Every now and again we just want to look at something that gives unalloyed pleasure. Or to do it frequently. Who is to judge? Life can be painful enough without us feeling guilty for watching a bright and breezy sitcom rather than a work of deep social significance. So this week, here’s to feeling good, with the help of ABC TV’s catch-up service iView and its special section devoted to arts programming.
The Merry Widow was created for The Australian Ballet in 1975. It translated the glamour and high spirits of Franz Lehár’s operetta to the ballet stage with such success that in its first two years alone it was performed 178 times. If you take into account the different versions of Swan Lake and Giselle in its repertoire, TAB has performed those ballets more frequently than Widow. If you’re looking at single productions of a work, Widow and Rudolf Nureyev’s Don Quixote come out way ahead in popularity, with Don Q just pipping Widow at the post. Each has been staged more than 440 times.
Widow has been good to the company in another way too. It was gifted the performance rights in perpetuity so it benefits when another company wants to program it, as American Ballet Houston Ballet and National Ballet of Canada have done, among others.
The Australian Ballet was founded in 1962 but not until The Merry Widow premiered 13 years later had it commissioned a full-length ballet. Robert Helpmann, then Artistic Director, came up with the idea and wrote the scenario. In 1930 he’d danced in a production of the operetta starring Gladys Moncrieff and thought then it would make a good ballet. The leading role wasn’t created specifically for Margot Fonteyn, as some believe, although she was definitely in mind for the part – she and Helpmann had a long shared history. In 1976, TAB took the ballet to the US and UK only a few months after the premiere and Fonteyn, then in her late 50s, starred as Hanna Glawari. There was, of course, an element of expedience. Fonteyn was a rather bigger drawcard than the still relatively youthful national ballet company of Australia.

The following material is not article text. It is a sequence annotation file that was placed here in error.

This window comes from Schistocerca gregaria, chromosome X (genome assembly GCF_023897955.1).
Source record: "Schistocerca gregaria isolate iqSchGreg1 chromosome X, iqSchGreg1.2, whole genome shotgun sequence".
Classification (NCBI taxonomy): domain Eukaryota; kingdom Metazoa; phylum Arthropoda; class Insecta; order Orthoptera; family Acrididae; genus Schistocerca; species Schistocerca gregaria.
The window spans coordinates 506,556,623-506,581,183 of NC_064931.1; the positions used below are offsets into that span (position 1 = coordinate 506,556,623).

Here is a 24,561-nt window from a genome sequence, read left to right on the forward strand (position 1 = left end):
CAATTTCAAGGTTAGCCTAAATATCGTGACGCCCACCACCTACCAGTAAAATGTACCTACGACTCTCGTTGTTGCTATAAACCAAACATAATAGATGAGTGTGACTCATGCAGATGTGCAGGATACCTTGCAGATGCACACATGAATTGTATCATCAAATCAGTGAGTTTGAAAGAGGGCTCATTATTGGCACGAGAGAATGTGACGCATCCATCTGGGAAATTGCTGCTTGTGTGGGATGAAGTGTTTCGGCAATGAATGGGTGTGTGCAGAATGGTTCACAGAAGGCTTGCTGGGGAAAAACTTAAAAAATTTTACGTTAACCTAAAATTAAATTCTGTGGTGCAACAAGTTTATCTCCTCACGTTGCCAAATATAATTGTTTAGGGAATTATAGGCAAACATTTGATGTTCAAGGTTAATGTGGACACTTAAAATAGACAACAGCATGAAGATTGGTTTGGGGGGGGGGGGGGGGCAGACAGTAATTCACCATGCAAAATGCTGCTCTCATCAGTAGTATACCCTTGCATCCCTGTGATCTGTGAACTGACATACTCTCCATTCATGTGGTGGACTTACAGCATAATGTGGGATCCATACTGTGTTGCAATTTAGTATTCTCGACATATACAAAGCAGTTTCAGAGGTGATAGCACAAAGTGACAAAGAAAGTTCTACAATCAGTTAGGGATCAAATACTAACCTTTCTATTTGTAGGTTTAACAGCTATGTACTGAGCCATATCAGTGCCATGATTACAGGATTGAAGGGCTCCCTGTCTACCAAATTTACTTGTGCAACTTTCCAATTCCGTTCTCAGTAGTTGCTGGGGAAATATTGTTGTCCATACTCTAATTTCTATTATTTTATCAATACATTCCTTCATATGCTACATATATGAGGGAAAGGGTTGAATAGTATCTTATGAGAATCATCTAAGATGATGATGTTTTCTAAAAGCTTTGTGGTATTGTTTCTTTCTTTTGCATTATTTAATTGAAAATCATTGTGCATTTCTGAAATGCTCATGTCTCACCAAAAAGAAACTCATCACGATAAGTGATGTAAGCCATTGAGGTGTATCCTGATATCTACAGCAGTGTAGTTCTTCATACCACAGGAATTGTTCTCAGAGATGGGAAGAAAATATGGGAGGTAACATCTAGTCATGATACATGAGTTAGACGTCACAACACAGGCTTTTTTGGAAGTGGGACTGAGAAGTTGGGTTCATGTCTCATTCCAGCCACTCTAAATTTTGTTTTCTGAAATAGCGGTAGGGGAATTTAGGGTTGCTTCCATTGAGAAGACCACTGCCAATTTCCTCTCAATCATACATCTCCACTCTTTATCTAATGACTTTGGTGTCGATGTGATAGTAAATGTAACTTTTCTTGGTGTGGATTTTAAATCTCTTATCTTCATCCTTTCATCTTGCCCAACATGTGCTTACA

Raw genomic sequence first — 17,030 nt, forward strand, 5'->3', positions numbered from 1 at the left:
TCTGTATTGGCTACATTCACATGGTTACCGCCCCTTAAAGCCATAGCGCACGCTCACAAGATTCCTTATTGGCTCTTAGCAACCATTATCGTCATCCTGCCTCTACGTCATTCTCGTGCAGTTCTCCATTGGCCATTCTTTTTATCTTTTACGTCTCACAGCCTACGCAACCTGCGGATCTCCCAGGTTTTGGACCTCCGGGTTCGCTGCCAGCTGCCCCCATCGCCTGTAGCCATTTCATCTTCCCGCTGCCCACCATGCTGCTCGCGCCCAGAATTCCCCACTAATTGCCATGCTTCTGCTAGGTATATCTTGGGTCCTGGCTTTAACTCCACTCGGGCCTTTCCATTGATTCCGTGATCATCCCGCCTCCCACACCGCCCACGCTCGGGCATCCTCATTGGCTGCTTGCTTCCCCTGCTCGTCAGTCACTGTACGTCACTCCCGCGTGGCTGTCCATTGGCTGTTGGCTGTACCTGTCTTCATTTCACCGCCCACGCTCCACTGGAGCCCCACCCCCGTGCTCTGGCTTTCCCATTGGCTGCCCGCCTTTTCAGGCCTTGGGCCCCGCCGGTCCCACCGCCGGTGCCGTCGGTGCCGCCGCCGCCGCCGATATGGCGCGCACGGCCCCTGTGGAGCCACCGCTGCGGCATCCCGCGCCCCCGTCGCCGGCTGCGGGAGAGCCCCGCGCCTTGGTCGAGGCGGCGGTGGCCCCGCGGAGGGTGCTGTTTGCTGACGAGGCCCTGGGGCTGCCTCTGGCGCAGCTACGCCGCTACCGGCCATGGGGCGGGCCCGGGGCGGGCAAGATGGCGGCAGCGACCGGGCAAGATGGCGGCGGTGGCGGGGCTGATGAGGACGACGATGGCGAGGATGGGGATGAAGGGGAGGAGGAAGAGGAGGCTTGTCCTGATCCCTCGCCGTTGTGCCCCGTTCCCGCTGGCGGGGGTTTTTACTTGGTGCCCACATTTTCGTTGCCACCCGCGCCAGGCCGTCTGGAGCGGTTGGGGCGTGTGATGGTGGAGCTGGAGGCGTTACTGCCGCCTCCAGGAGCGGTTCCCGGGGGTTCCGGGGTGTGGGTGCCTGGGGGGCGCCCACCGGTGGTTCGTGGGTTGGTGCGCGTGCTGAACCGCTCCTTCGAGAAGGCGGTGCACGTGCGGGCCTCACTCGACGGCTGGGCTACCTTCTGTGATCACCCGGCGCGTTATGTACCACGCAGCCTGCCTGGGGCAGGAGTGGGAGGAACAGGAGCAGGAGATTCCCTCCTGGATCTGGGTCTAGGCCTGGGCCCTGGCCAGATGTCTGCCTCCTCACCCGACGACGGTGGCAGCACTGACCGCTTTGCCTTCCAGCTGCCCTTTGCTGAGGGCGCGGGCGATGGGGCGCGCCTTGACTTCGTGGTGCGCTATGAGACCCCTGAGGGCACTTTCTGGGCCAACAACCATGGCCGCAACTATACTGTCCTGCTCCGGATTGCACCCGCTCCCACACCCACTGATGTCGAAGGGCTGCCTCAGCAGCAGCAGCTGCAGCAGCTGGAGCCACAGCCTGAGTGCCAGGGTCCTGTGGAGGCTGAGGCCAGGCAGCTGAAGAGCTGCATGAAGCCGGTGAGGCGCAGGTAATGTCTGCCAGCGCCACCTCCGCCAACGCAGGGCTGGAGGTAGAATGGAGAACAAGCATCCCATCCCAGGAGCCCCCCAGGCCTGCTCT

Could Fonteyn still dance? Yes, she could, as I can attest, having been in the London audience in 1976. The choreography for Hanna is not especially difficult but it is a part for a dancer of some life experience who understands heartbreak. And for the ballet to really work she must have charisma and a gift for comedy. It’s not as easy as it looks.
Margot Fonteyn and John Meehan in The Merry Widow. Photograph © The Australian Ballet Archive
As in the operetta, the impoverished imaginary nation of Pontevedro must keep the titular widow’s inheritance within its borders if it is to survive. Intrigue ensues as Hanna has Count Danilo Danilowitsch dangled before her as a prospective marriage partner. The action, such as it is, takes place in Paris in 1905, where Pontevedro has an embassy. The Belle Époque is a gift for any designer and Desmond Heeley created some of the most delectable gowns imaginable for the women, shown off to much advantage as they waltz with handsome men in suave evening suits and splendid diplomatic attire. There is Hungarian-style folk dance in the second act, the can-can in the third, and any resemblance to reality is strictly accidental. Yet there is something true about the central relationships that prevents Widow from being a cartoon. In amongst all the rom-com misunderstandings and buffoonery on the part of the Pontevedrian powers-that-be there is genuine feeling.